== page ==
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Effect of Antioxidant (Turmeric, Turmerin and Curcumin) on Human Immunodeficiency Virus

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Department of Surgery, University of Mississippi Medical Center, Jackson, MS, USA
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Faculty of Medicine and Division of Infectious Diseases, The Hospital for Sick Children and University of Toronto, Toronto, Canada
*
Author to whom correspondence should be addressed.
Int. J. Mol. Sci. 2003, 4(2), 22-33; https://doi.org/10.3390/i4020022
Received: 7 June 2002 / Accepted: 30 October 2002 / Published: 31 January 2003
Oxidative stress is implicated in HIV-infection. It has been suggested that plant antioxidants may offer protection from viral replication and cell death associated with oxidative stress in patients with HIV/AIDS. Because of inherent antioxidant properties of turmeric (T) and its derivatives, water-soluble extract turmerin (Tm) and lipid soluble curcumin (Cu), their potential efficacy as anti-HIV drugs were examined. Cell viability and p-24 antigen release by CEMss-T cells (1 x 105 cells/ml) infected with HIV-IIIB strain, used as an acute model of infection, were tested in the presence of 3’azido-3’deoxythmidine (AZT). Proliferative responses of human mononuclear cells derived from HIV patients (chronic model) stimulated with phyohemagglutinin (PHA), concanavalin A (ConA), and pokeweed mitogen (PWM) were also examined in the presence of AZT and Tm. In the infection assay, T, Tm and Cu individually did not reduce p-24 antigen release or improve cell viability. AZT (5μM) + Tm (800 ng/ml) inhibited infection by 37 % and increased cell numbers by 30%; whereas, Tm (80 ng/ml) inhibited infection by 26% and increased cell number by 60%. In the proliferation assay, lymphocytes from HIV-infected patients showed better inhibition of mitogen responsiveness to Tm (800 ng/ml) when compared to AZT at 5 μM or Tm at 80 ng/ml. Turmerin inhibited HIV-infected T-cell proliferation and, in combination with AZT, decreased T-cell infection and increased cell viability. These data provide evidence suggesting that efficacious anti-HIV therapy may be possible using lower, less toxic doses of AZT in the presence of turmerin. View Full-Text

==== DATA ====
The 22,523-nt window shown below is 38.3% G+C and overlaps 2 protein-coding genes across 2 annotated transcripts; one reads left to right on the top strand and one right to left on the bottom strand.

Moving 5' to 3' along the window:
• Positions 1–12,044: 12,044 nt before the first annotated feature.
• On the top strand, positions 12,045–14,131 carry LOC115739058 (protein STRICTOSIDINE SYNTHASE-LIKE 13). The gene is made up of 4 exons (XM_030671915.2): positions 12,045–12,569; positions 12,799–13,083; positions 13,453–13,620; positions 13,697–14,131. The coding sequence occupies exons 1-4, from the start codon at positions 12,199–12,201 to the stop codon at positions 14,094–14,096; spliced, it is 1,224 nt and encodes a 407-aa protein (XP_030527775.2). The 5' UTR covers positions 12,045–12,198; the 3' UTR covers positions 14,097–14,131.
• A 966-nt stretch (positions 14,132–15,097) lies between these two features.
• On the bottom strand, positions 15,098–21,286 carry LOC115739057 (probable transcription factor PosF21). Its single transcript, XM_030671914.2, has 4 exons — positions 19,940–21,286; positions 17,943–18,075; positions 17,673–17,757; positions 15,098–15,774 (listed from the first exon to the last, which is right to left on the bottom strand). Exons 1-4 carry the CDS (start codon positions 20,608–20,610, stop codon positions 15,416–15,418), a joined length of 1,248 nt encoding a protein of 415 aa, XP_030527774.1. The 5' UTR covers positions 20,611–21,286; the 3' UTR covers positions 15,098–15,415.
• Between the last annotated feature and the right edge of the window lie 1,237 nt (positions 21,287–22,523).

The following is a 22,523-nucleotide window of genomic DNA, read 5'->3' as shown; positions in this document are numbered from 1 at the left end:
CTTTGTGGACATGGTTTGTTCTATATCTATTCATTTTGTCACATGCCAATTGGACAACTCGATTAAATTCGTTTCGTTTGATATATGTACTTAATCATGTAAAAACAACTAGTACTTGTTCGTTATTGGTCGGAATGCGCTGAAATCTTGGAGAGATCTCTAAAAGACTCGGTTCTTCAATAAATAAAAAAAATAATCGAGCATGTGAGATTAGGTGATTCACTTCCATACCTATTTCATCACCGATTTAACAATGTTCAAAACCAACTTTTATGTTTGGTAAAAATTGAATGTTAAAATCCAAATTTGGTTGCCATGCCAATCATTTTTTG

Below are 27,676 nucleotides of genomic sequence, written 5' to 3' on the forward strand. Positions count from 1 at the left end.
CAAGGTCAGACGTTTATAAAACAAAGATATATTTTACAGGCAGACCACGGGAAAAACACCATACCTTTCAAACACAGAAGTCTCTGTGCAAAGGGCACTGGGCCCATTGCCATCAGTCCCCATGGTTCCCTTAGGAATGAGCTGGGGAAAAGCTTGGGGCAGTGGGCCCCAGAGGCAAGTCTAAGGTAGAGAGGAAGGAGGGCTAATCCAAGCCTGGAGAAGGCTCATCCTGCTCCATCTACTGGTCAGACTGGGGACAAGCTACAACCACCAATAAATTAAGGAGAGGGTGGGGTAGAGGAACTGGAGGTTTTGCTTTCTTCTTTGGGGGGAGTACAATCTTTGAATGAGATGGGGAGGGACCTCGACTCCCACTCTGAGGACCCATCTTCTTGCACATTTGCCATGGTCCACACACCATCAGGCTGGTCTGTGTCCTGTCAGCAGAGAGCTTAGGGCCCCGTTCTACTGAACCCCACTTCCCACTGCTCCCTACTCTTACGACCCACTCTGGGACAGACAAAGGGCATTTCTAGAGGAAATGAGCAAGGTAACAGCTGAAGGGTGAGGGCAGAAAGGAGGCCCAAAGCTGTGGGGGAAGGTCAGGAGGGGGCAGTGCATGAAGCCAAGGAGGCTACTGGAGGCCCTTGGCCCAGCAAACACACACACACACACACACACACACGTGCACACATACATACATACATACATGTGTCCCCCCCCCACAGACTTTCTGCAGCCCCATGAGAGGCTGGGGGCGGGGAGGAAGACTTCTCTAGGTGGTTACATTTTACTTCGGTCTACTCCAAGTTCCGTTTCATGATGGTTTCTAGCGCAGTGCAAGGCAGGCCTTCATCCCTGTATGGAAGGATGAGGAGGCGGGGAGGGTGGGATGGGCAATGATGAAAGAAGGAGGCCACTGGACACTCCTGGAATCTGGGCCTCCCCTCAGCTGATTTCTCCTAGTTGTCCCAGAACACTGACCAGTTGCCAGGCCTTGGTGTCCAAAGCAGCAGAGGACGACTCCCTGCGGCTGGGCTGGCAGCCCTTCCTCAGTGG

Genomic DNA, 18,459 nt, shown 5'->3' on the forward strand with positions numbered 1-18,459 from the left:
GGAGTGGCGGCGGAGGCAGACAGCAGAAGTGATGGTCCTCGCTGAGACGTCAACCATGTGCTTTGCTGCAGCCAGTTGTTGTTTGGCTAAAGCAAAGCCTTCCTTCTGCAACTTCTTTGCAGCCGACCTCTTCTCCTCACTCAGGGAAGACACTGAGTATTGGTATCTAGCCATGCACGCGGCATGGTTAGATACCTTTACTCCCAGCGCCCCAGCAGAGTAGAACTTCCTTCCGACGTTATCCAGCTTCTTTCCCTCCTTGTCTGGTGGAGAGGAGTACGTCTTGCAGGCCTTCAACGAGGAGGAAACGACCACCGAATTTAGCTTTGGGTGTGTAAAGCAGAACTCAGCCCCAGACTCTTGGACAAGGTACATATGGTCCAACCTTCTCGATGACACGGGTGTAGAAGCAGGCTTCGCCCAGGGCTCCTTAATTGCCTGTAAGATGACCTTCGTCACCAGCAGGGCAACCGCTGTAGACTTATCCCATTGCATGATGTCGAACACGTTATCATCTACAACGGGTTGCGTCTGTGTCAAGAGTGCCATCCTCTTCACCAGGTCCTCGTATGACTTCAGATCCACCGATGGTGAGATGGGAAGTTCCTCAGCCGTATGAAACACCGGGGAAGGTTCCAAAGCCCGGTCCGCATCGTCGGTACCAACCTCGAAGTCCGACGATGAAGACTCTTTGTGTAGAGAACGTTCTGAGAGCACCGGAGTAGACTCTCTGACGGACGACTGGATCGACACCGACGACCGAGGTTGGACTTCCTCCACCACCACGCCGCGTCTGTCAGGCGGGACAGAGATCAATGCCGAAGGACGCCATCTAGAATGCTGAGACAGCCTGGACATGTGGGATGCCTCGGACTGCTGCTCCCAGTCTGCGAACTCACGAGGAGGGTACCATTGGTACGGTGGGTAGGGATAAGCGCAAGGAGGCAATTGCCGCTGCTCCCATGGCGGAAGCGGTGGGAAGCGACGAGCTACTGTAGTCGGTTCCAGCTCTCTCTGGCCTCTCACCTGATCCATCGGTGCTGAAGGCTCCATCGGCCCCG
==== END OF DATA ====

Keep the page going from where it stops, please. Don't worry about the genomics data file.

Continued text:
Keywords: Turmeric; turmerin; curcumin; p-24 antigen; proliferation Turmeric; turmerin; curcumin; p-24 antigen; proliferation
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Cohly, H.H.P.; Asad, S.; Das, S.K.; Angel, M.F.; Rao, M. Effect of Antioxidant (Turmeric, Turmerin and Curcumin) on Human Immunodeficiency Virus. Int. J. Mol. Sci. 2003, 4, 22-33.

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